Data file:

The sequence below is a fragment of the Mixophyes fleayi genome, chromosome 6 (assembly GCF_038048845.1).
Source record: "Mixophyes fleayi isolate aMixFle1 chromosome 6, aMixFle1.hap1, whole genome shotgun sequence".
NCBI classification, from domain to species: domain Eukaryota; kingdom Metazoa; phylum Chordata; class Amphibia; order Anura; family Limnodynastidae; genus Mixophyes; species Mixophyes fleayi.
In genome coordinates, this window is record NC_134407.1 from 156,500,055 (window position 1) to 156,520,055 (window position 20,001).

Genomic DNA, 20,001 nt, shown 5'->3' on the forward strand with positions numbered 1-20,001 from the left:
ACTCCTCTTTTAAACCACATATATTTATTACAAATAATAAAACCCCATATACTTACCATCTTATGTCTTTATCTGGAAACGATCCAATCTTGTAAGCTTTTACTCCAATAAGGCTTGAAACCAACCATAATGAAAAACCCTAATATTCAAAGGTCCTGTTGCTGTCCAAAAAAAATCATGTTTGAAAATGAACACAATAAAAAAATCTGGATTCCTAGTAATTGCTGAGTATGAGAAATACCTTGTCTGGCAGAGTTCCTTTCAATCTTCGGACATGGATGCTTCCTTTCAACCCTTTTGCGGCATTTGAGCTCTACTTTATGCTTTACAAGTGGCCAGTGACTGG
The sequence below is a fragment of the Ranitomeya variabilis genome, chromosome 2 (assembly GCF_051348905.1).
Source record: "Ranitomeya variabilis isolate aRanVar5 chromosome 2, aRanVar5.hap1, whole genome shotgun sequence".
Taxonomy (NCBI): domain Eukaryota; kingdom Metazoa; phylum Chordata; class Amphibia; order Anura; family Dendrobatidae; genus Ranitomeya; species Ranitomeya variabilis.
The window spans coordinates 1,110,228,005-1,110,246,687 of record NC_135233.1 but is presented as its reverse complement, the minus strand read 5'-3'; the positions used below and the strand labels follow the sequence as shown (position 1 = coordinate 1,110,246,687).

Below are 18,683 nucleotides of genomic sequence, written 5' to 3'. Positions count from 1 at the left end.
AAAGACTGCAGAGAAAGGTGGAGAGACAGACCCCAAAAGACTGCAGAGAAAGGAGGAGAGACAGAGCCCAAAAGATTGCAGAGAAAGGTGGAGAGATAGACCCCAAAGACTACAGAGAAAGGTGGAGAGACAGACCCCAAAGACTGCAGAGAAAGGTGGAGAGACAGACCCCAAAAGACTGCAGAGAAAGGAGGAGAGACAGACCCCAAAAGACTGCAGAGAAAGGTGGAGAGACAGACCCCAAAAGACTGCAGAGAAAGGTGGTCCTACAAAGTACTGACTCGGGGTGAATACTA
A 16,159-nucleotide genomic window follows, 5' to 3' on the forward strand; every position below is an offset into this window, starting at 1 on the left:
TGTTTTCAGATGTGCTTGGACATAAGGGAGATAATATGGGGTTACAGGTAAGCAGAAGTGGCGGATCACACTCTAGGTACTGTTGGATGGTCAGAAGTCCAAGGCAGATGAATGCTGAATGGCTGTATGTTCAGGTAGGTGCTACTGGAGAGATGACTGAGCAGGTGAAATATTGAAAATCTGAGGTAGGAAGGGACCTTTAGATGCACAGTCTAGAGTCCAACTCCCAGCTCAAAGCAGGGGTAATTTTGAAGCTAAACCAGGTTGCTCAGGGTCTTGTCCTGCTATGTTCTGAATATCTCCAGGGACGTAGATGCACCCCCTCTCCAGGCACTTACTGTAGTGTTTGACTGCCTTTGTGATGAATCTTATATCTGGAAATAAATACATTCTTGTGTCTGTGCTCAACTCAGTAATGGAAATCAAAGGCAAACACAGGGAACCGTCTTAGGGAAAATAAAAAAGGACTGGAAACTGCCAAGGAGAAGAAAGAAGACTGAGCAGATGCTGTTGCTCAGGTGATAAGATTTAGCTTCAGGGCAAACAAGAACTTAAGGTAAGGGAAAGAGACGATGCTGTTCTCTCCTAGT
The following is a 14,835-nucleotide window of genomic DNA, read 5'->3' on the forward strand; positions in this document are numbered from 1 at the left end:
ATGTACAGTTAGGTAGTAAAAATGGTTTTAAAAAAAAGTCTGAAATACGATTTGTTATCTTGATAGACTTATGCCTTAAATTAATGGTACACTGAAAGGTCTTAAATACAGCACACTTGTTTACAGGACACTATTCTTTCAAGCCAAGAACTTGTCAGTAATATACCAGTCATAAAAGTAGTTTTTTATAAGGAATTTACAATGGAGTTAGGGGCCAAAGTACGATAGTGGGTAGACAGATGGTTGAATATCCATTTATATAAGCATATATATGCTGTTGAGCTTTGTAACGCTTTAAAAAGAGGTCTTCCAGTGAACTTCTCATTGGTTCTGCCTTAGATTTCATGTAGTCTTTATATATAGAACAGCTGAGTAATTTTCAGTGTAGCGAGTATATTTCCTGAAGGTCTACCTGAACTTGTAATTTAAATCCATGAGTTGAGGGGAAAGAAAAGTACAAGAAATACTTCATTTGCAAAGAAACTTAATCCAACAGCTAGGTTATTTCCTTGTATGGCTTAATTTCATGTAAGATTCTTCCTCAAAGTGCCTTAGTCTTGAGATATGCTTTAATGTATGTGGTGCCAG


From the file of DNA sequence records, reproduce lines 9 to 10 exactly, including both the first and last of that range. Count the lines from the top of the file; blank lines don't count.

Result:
Taxonomy (NCBI): domain Eukaryota; kingdom Metazoa; phylum Chordata; class Amphibia; order Anura; family Dendrobatidae; genus Ranitomeya; species Ranitomeya variabilis.
The window spans coordinates 1,110,228,005-1,110,246,687 of record NC_135233.1 but is presented as its reverse complement, the minus strand read 5'-3'; the positions used below and the strand labels follow the sequence as shown (position 1 = coordinate 1,110,246,687).